ExoMars Orbiter Reveals Its First Image of an Icy Martian Crater

Sunday, 29 April 2018 - 2:49PM
Space
Mars
ESA
Sunday, 29 April 2018 - 2:49PM
ExoMars Orbiter Reveals Its First Image of an Icy Martian Crater
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ESA/Roscosmos/CaSSIS
When the ESA launched their ExoMars mission in 2016, what most people remember was the Mars lander which malfunctioned and crashed into the Martian surface. That wasn't so good, but ExoMars also included an orbiting spacecraft which survived just fine.

That spacecraft is called the ExoMars Trace Gas Orbiter, a collaboration between the European Space Agency and Roscosmos (the Russian space agency), and it's been recently adjusting its orbit around Mars to seek out methane gases which could be linked to "geological or biological activity". Essentially, it's trying to understand the Martian atmosphere while keeping an eye out for signs of life.   

Beyond this, the Trace Gas Orbiter has also started taking some impressive photos of the Martian surface, and ESA just released its first photo, a 25 mile (40 kilometer) stretch of ice-covered land in Korolev crater, a northern crater not far from Mars' polar ice cap. See it below:




The photo was taken from 248 miles (400 kilometers) above the surface, the Trace Gas Orbiter's new altitude following its orbital adjustment. To take the photo, the orbiter used its Colour and Stereo Surface Imaging System (CaSSIS) which is a very, very fancy camera.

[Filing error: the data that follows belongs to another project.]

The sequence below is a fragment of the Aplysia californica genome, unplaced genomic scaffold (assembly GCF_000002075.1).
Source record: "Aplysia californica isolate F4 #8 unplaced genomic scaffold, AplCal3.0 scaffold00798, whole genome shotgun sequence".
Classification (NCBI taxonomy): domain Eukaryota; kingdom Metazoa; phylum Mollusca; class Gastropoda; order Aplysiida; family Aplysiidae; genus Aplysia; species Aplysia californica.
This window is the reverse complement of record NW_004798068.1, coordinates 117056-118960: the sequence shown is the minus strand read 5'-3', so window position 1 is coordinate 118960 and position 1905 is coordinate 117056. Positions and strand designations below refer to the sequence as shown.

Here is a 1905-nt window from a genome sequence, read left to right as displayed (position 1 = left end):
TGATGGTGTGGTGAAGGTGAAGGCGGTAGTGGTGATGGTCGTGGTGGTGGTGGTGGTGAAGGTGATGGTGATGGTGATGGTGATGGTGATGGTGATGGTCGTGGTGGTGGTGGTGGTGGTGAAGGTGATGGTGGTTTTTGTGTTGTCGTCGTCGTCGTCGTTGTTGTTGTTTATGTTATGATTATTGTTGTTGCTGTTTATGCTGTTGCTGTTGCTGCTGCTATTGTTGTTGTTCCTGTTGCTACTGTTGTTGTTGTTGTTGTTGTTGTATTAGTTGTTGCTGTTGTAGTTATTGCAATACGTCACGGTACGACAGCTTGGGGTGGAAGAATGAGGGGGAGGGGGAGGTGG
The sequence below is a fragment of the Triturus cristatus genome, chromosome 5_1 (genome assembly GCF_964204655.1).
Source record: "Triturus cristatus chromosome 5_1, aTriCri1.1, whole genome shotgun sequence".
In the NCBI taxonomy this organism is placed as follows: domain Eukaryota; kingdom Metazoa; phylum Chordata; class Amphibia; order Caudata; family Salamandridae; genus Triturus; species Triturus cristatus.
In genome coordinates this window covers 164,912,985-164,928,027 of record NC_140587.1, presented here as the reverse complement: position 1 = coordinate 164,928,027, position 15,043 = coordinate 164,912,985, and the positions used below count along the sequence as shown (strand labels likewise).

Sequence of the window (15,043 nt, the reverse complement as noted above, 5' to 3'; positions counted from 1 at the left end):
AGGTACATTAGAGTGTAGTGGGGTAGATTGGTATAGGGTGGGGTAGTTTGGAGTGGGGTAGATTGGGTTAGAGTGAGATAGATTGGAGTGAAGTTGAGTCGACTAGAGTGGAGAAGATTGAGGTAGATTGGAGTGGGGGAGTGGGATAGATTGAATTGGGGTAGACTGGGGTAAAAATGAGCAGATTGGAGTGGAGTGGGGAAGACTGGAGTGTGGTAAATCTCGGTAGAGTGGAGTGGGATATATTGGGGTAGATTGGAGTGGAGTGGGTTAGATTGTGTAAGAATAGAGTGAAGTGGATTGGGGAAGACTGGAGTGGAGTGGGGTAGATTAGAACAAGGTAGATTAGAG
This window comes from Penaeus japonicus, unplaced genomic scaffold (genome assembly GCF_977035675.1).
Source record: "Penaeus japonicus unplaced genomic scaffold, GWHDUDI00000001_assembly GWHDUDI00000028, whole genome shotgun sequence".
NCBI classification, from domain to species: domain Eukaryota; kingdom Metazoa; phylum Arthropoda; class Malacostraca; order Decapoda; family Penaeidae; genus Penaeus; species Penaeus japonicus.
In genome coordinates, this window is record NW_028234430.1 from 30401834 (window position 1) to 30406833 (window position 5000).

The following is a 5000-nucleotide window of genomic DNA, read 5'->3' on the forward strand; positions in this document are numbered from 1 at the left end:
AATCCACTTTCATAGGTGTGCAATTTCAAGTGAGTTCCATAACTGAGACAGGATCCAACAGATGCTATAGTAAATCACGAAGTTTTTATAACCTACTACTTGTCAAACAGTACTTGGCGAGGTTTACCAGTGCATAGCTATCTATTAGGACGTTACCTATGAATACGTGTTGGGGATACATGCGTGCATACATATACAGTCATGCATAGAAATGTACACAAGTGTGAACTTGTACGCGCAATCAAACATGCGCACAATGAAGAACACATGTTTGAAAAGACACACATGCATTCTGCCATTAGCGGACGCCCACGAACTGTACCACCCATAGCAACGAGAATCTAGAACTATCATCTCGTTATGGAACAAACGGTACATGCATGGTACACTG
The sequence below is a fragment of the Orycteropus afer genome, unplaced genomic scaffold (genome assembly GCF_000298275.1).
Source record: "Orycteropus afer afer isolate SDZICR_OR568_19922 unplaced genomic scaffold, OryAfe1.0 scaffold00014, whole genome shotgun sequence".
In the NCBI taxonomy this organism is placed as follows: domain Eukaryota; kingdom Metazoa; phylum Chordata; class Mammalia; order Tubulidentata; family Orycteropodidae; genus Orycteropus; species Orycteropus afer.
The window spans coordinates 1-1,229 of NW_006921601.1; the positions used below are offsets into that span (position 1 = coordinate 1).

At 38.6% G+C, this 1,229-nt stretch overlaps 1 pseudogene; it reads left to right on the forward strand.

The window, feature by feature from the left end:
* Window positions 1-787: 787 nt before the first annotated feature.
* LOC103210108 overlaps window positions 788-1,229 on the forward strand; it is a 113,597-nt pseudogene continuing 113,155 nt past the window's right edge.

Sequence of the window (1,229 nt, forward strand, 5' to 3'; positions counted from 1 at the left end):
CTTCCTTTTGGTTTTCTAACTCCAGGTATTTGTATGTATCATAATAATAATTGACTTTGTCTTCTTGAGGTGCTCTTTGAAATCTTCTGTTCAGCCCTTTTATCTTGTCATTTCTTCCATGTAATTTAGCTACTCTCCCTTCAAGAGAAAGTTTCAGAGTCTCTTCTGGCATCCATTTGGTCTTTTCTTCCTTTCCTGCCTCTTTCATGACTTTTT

Antoine Pommerol, a member of the CaSSIS science team, shared how happy his team was following the amazing first image that was sent back. He said the following in a press release from ESA:

Opening quote
"We were really pleased to see how good this picture was given the lighting conditions. It shows that CaSSIS can make a major contribution to studies of the carbon dioxide and water cycles on Mars."
Closing quote


More of these photos will likely be coming as the Trace Gas Orbiter continues its search for methane gas. Methane makes up less than one percent of Mars' atmosphere, but the fact that it exists there at all is a mystery we haven't solved yet, and so we're now looking for the source. 

The most common predictions are that the methane comes from geological chemical reactions, or possibly carbon-rich meteors, or leaking methane reservoirs beneath the planet's surface. However, methane can be connected to biological life, and the Trace Gas Orbiter intends to find out who keeps slipping methane into the Martian atmosphere.

The ESA plans to launch a new ExoMars rover in 2020 to work on the surface of the Red Planet, so they'll soon be back on track with their longterm Mars mission. Interestingly, NASA will be sending their own Mars 2020 rover around the same time.

Science
Space Imagery
Space
Mars
ESA
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